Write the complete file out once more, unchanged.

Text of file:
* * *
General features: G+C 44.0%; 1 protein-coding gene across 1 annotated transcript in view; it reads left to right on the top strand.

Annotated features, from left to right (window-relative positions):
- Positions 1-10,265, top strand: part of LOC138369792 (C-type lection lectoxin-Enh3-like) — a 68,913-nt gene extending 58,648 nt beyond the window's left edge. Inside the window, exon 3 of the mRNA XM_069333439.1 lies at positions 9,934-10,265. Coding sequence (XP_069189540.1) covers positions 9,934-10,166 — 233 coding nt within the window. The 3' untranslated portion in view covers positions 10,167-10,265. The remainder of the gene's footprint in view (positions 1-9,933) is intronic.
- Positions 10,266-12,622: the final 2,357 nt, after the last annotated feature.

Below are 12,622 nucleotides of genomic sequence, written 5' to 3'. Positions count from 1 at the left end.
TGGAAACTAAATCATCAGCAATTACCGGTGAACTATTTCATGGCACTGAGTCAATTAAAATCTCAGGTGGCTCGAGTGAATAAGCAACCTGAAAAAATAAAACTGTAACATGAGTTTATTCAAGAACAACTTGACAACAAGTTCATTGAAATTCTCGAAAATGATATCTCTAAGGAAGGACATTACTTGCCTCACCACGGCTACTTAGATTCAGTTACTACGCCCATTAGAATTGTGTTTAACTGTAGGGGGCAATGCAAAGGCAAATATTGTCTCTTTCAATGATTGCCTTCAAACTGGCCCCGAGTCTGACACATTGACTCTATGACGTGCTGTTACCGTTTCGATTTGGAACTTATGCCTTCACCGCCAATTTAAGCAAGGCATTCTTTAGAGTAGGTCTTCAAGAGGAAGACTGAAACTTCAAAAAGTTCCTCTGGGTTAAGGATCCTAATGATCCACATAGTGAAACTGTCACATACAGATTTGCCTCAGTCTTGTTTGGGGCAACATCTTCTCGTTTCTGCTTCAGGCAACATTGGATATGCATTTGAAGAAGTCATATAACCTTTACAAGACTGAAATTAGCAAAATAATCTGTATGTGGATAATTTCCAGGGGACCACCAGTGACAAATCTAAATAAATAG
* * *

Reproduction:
General features: G+C 44.0%; 1 protein-coding gene across 1 annotated transcript in view; it reads left to right on the top strand.

Annotated features, from left to right (window-relative positions):
- Positions 1-10,265, top strand: part of LOC138369792 (C-type lection lectoxin-Enh3-like) — a 68,913-nt gene extending 58,648 nt beyond the window's left edge. Inside the window, exon 3 of the mRNA XM_069333439.1 lies at positions 9,934-10,265. Coding sequence (XP_069189540.1) covers positions 9,934-10,166 — 233 coding nt within the window. The 3' untranslated portion in view covers positions 10,167-10,265. The remainder of the gene's footprint in view (positions 1-9,933) is intronic.
- Positions 10,266-12,622: the final 2,357 nt, after the last annotated feature.

Below are 12,622 nucleotides of genomic sequence, written 5' to 3'. Positions count from 1 at the left end.
TGGAAACTAAATCATCAGCAATTACCGGTGAACTATTTCATGGCACTGAGTCAATTAAAATCTCAGGTGGCTCGAGTGAATAAGCAACCTGAAAAAATAAAACTGTAACATGAGTTTATTCAAGAACAACTTGACAACAAGTTCATTGAAATTCTCGAAAATGATATCTCTAAGGAAGGACATTACTTGCCTCACCACGGCTACTTAGATTCAGTTACTACGCCCATTAGAATTGTGTTTAACTGTAGGGGGCAATGCAAAGGCAAATATTGTCTCTTTCAATGATTGCCTTCAAACTGGCCCCGAGTCTGACACATTGACTCTATGACGTGCTGTTACCGTTTCGATTTGGAACTTATGCCTTCACCGCCAATTTAAGCAAGGCATTCTTTAGAGTAGGTCTTCAAGAGGAAGACTGAAACTTCAAAAAGTTCCTCTGGGTTAAGGATCCTAATGATCCACATAGTGAAACTGTCACATACAGATTTGCCTCAGTCTTGTTTGGGGCAACATCTTCTCGTTTCTGCTTCAGGCAACATTGGATATGCATTTGAAGAAGTCATATAACCTTTACAAGACTGAAATTAGCAAAATAATCTGTATGTGGATAATTTCCAGGGGACCACCAGTGACAAATCTAAATAAATAG